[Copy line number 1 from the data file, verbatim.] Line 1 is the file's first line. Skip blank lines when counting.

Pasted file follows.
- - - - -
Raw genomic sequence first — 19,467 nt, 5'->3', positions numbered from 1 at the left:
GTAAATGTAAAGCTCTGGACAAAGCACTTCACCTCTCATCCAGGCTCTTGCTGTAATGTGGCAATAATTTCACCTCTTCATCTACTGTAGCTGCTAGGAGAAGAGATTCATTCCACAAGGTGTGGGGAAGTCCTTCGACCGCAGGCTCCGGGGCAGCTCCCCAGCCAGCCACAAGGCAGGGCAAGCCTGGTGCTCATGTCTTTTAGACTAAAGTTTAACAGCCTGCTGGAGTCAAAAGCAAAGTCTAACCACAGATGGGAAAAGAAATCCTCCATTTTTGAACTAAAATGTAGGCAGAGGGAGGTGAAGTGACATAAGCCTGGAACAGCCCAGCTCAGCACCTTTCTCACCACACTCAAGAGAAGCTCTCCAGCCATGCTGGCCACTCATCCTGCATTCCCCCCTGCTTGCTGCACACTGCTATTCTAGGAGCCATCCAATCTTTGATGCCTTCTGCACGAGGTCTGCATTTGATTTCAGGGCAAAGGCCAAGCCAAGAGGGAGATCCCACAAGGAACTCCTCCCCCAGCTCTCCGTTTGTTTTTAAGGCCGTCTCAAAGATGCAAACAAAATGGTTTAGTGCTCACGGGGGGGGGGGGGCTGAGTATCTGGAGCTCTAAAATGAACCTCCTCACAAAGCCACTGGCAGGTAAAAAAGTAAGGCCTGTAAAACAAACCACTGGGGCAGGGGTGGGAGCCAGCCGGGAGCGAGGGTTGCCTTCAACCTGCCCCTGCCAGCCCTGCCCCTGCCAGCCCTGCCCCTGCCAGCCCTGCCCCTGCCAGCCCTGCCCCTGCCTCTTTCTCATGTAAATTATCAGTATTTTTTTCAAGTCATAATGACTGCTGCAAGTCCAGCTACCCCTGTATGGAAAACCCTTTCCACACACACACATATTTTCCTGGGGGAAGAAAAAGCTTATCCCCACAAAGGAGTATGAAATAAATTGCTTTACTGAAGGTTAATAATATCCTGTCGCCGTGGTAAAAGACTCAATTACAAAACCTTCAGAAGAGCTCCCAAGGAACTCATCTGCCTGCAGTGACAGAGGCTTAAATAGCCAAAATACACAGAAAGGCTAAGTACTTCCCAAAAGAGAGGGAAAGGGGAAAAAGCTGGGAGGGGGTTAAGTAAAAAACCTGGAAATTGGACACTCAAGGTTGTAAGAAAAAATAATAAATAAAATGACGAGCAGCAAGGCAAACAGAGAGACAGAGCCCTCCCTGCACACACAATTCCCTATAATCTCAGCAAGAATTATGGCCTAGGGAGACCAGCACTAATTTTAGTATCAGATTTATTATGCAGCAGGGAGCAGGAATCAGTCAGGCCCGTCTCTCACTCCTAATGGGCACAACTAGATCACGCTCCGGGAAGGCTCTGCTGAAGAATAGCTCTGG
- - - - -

Raw genomic sequence first — 19,467 nt, 5'->3', positions numbered from 1 at the left: